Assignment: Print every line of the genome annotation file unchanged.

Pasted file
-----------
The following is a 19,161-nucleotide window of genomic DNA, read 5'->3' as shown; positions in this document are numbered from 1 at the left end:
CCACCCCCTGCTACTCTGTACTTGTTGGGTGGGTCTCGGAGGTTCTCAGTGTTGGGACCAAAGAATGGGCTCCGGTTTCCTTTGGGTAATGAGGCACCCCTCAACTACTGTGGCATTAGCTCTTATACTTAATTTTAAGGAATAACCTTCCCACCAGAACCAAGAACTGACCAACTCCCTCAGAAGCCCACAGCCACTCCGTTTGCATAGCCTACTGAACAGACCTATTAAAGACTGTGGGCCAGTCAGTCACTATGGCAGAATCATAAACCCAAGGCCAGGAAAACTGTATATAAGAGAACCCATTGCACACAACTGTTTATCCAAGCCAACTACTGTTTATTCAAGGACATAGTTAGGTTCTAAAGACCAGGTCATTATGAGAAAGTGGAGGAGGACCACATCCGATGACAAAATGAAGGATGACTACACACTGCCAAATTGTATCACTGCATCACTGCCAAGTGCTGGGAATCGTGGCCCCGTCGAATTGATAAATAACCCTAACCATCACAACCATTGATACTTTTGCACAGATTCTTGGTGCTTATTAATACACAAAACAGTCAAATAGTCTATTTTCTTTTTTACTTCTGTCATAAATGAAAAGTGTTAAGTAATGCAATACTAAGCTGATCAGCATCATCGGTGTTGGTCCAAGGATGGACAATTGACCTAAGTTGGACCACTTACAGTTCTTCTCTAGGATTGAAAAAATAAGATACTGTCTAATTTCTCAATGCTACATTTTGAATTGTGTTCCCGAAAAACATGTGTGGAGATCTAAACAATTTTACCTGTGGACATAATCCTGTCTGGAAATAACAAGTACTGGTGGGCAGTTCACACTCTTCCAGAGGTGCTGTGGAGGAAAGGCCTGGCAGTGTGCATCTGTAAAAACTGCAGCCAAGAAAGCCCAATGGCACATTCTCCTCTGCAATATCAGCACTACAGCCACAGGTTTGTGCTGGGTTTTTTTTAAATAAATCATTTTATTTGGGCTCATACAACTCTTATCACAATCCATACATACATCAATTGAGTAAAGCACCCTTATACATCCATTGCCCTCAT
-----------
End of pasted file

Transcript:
The following is a 19,161-nucleotide window of genomic DNA, read 5'->3' as shown; positions in this document are numbered from 1 at the left end:
CCACCCCCTGCTACTCTGTACTTGTTGGGTGGGTCTCGGAGGTTCTCAGTGTTGGGACCAAAGAATGGGCTCCGGTTTCCTTTGGGTAATGAGGCACCCCTCAACTACTGTGGCATTAGCTCTTATACTTAATTTTAAGGAATAACCTTCCCACCAGAACCAAGAACTGACCAACTCCCTCAGAAGCCCACAGCCACTCCGTTTGCATAGCCTACTGAACAGACCTATTAAAGACTGTGGGCCAGTCAGTCACTATGGCAGAATCATAAACCCAAGGCCAGGAAAACTGTATATAAGAGAACCCATTGCACACAACTGTTTATCCAAGCCAACTACTGTTTATTCAAGGACATAGTTAGGTTCTAAAGACCAGGTCATTATGAGAAAGTGGAGGAGGACCACATCCGATGACAAAATGAAGGATGACTACACACTGCCAAATTGTATCACTGCATCACTGCCAAGTGCTGGGAATCGTGGCCCCGTCGAATTGATAAATAACCCTAACCATCACAACCATTGATACTTTTGCACAGATTCTTGGTGCTTATTAATACACAAAACAGTCAAATAGTCTATTTTCTTTTTTACTTCTGTCATAAATGAAAAGTGTTAAGTAATGCAATACTAAGCTGATCAGCATCATCGGTGTTGGTCCAAGGATGGACAATTGACCTAAGTTGGACCACTTACAGTTCTTCTCTAGGATTGAAAAAATAAGATACTGTCTAATTTCTCAATGCTACATTTTGAATTGTGTTCCCGAAAAACATGTGTGGAGATCTAAACAATTTTACCTGTGGACATAATCCTGTCTGGAAATAACAAGTACTGGTGGGCAGTTCACACTCTTCCAGAGGTGCTGTGGAGGAAAGGCCTGGCAGTGTGCATCTGTAAAAACTGCAGCCAAGAAAGCCCAATGGCACATTCTCCTCTGCAATATCAGCACTACAGCCACAGGTTTGTGCTGGGTTTTTTTTAAATAAATCATTTTATTTGGGCTCATACAACTCTTATCACAATCCATACATACATCAATTGAGTAAAGCACCCTTATACATCCATTGCCCTCAT